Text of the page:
BP to pay $4.5 billion for Deep Water Horizon disaster
BP announced that it would pay $4.5 billion in fines and other payments to the government and plead guilty to 14 criminal charges connected to the 2010 Deepwater horizon accident which resulted nearly 5 million barrels of crude being spilled into the Gulf—as well as the deaths of 11 crewmen aboard the doomed Deepwater Horizon rig. The total amounts to the largest single criminal fine in corporate history.
Included in the settlement will be $4 billion related to those criminal charges—which include lying to the public about the size of the spill—and $525 million to security regulators. BP will also plead guilty to 11 felony counts of misconduct or neglect related to the deaths of those 11 crewmen. And there will be real criminal charges against real individuals. The Justice Department also announced that it will file manslaughter charges against the two top BP company men aboard the Deepwater Horizon, as well as charges of obstruction of Congress against David Rainey, BP’s former VP of exploration, for making false statements about the rate that oil was leaking out of the blown well.
Robert Dudley, BP’s chief executive—who took over for the much-maligned Tony Heyward—tried to spin the settlement as a step forward for the company, which has seen its share price dragged down by legal uncertainty over the spill.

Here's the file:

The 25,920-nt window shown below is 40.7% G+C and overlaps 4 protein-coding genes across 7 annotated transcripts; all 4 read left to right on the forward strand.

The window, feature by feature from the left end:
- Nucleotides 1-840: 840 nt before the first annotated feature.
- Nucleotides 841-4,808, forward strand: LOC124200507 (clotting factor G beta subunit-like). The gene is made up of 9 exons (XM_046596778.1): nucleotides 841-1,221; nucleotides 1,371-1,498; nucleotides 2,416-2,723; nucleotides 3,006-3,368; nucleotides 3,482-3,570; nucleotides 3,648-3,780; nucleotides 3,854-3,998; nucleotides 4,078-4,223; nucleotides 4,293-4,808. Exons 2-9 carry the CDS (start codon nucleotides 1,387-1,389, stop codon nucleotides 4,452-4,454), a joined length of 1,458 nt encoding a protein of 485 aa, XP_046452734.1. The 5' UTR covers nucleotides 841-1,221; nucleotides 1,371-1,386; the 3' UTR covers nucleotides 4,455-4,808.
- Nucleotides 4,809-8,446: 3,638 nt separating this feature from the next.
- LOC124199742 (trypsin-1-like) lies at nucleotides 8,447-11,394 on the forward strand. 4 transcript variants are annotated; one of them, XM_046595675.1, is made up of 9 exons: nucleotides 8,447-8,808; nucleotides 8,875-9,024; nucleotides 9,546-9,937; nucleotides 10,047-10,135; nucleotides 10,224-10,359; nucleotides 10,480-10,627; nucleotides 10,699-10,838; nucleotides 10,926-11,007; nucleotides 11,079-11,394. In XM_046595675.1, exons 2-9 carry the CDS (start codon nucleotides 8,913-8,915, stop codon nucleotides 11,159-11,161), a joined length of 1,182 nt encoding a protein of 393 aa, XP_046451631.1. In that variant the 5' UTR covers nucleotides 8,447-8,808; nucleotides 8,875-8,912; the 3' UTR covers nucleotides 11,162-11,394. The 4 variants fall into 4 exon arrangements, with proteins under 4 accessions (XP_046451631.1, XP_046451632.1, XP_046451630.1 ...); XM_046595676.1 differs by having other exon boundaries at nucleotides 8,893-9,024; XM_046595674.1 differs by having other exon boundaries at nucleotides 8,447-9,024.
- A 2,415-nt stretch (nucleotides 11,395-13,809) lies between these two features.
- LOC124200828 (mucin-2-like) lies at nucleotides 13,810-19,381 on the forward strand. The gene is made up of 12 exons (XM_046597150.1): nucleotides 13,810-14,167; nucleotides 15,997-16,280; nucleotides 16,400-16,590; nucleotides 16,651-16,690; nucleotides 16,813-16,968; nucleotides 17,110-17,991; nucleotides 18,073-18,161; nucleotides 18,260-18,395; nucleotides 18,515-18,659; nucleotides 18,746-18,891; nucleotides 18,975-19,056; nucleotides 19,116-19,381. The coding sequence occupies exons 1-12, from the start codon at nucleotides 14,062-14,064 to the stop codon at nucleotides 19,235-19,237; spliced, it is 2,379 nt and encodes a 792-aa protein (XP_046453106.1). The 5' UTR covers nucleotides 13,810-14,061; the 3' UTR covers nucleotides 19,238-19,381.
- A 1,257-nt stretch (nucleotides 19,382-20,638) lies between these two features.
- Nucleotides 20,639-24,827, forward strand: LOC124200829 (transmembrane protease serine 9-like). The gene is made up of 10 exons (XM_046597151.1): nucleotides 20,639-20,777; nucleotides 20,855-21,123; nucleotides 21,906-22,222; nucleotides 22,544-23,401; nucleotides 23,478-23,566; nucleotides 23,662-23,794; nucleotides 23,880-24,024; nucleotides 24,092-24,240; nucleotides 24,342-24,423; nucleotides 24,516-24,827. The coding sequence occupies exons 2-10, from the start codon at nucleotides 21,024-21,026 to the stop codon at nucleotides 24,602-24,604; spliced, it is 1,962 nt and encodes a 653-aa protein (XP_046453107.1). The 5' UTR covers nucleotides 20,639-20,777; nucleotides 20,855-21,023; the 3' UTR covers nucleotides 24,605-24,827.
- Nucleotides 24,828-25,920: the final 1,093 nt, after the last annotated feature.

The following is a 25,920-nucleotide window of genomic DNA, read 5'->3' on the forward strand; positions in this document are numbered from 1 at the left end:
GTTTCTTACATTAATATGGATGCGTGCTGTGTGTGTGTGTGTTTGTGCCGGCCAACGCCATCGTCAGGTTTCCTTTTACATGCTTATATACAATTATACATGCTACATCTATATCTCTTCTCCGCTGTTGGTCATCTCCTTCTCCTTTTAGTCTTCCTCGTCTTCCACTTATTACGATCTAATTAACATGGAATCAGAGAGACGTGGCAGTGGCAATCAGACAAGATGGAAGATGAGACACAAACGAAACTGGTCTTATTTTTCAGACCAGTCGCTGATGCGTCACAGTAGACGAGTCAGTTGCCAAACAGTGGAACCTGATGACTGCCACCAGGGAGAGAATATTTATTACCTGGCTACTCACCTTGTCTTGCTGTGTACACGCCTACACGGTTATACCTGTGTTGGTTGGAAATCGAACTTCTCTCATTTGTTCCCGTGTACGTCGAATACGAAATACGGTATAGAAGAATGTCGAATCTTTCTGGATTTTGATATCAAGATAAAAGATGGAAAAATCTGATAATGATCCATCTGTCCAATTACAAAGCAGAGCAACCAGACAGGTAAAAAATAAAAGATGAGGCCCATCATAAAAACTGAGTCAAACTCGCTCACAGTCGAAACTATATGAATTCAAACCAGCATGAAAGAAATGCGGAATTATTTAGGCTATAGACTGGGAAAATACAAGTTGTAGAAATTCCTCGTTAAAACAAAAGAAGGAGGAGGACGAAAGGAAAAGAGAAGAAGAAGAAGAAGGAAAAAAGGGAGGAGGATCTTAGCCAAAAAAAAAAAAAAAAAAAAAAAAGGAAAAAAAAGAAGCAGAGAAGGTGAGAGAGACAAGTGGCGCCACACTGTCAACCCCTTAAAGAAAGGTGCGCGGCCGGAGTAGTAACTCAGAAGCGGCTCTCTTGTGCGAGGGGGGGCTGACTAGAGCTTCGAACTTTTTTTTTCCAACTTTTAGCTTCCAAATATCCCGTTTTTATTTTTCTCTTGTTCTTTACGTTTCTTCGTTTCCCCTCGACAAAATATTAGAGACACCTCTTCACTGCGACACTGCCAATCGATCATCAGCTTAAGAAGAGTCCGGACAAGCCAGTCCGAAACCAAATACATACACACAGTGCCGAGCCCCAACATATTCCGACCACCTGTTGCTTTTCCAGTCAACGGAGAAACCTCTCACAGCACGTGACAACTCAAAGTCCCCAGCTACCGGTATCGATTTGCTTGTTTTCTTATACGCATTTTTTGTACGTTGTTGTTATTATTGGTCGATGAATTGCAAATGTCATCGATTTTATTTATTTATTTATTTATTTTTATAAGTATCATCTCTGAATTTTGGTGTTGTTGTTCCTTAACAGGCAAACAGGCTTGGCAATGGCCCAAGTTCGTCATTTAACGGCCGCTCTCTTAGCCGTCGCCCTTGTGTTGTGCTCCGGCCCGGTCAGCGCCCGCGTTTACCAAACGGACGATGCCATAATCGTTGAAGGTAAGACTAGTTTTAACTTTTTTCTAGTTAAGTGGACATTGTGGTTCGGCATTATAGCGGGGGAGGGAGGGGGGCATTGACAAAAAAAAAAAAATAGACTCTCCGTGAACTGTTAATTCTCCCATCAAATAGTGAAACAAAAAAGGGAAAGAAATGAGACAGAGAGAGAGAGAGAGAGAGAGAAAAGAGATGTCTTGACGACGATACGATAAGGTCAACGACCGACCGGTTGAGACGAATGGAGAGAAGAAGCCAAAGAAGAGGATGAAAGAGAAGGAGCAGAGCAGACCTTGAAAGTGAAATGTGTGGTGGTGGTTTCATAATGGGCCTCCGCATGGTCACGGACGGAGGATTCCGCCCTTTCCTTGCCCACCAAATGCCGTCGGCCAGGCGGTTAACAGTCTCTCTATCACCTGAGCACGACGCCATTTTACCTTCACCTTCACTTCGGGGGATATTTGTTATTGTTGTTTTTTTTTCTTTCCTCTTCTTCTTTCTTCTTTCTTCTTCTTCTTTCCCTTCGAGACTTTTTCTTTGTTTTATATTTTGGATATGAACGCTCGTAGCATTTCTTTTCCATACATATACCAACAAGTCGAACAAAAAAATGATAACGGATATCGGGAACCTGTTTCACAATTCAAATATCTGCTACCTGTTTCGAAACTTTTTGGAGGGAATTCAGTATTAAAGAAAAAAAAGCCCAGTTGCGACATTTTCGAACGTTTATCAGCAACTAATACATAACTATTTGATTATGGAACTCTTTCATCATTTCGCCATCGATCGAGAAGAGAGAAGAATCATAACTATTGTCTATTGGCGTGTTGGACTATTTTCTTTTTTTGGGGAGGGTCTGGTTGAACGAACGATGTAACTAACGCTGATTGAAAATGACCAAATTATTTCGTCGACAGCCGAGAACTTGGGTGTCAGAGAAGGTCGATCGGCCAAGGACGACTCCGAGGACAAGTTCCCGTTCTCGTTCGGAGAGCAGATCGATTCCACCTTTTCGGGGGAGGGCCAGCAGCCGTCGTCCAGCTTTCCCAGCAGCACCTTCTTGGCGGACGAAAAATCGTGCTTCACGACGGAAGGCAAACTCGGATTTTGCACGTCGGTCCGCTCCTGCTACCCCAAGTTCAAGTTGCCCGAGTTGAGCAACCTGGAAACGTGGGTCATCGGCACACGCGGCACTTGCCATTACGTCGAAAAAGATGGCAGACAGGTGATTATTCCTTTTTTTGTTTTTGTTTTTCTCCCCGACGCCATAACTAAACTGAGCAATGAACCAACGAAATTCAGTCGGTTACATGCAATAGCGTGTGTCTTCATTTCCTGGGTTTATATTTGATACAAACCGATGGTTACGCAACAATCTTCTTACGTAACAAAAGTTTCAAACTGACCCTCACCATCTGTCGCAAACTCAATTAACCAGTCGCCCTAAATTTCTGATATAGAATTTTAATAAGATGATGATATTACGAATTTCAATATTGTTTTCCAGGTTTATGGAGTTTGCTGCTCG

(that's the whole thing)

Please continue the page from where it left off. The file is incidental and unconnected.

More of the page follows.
There are also potential fines from BP’s violation of the Clean Water Act, which charges oil companies for every barrel of crude spilled. How much BP could end up paying will depend on how negligent the company is found to have been during the spill. If BP is found to be simply negligent, the company would be charged $1,100 for every barrel spilled. If it is found grossly negligent, however, those fines rise to $4,300 per spilled barrel.
BP could also face a massive, multi-billion dollar penalty over a provision of the Oil Pollution Act, which would allow the Justice Department to charge the company ore than $30 billion to fix damages from the spill. A settlement of some sort seems more likely, but the Gulf Coast insists that BP should pay the full fine, and that the bulk of those funds should go to the Gulf states. (Legislation already exists that would send 80% of the fines implemented under the Clean Water Act to the Gulf states.) A settlement, however, might allow the federal government to control where that money ends up.
Edited extract from TIME